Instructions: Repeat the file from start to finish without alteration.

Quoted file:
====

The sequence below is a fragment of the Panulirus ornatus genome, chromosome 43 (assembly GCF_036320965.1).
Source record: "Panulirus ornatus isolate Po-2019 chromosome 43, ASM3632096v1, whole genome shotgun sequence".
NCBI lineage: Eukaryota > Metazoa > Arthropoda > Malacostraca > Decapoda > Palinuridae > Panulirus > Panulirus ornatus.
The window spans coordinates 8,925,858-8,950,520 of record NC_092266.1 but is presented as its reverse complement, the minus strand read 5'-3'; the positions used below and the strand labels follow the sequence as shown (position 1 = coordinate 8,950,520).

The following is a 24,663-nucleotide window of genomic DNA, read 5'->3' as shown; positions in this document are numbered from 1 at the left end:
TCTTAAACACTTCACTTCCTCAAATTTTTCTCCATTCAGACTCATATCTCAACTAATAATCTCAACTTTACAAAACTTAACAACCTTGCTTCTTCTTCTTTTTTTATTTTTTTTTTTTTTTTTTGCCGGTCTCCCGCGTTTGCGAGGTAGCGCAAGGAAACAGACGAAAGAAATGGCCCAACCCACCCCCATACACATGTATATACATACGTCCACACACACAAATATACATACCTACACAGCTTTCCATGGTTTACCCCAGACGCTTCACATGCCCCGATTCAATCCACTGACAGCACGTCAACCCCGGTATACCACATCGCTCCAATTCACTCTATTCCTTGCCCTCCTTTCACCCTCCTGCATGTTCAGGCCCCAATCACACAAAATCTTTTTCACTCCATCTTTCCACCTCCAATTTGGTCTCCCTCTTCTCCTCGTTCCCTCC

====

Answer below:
The sequence below is a fragment of the Panulirus ornatus genome, chromosome 43 (assembly GCF_036320965.1).
Source record: "Panulirus ornatus isolate Po-2019 chromosome 43, ASM3632096v1, whole genome shotgun sequence".
NCBI lineage: Eukaryota > Metazoa > Arthropoda > Malacostraca > Decapoda > Palinuridae > Panulirus > Panulirus ornatus.
The window spans coordinates 8,925,858-8,950,520 of record NC_092266.1 but is presented as its reverse complement, the minus strand read 5'-3'; the positions used below and the strand labels follow the sequence as shown (position 1 = coordinate 8,950,520).

The following is a 24,663-nucleotide window of genomic DNA, read 5'->3' as shown; positions in this document are numbered from 1 at the left end:
TCTTAAACACTTCACTTCCTCAAATTTTTCTCCATTCAGACTCATATCTCAACTAATAATCTCAACTTTACAAAACTTAACAACCTTGCTTCTTCTTCTTTTTTTATTTTTTTTTTTTTTTTTTGCCGGTCTCCCGCGTTTGCGAGGTAGCGCAAGGAAACAGACGAAAGAAATGGCCCAACCCACCCCCATACACATGTATATACATACGTCCACACACACAAATATACATACCTACACAGCTTTCCATGGTTTACCCCAGACGCTTCACATGCCCCGATTCAATCCACTGACAGCACGTCAACCCCGGTATACCACATCGCTCCAATTCACTCTATTCCTTGCCCTCCTTTCACCCTCCTGCATGTTCAGGCCCCAATCACACAAAATCTTTTTCACTCCATCTTTCCACCTCCAATTTGGTCTCCCTCTTCTCCTCGTTCCCTCC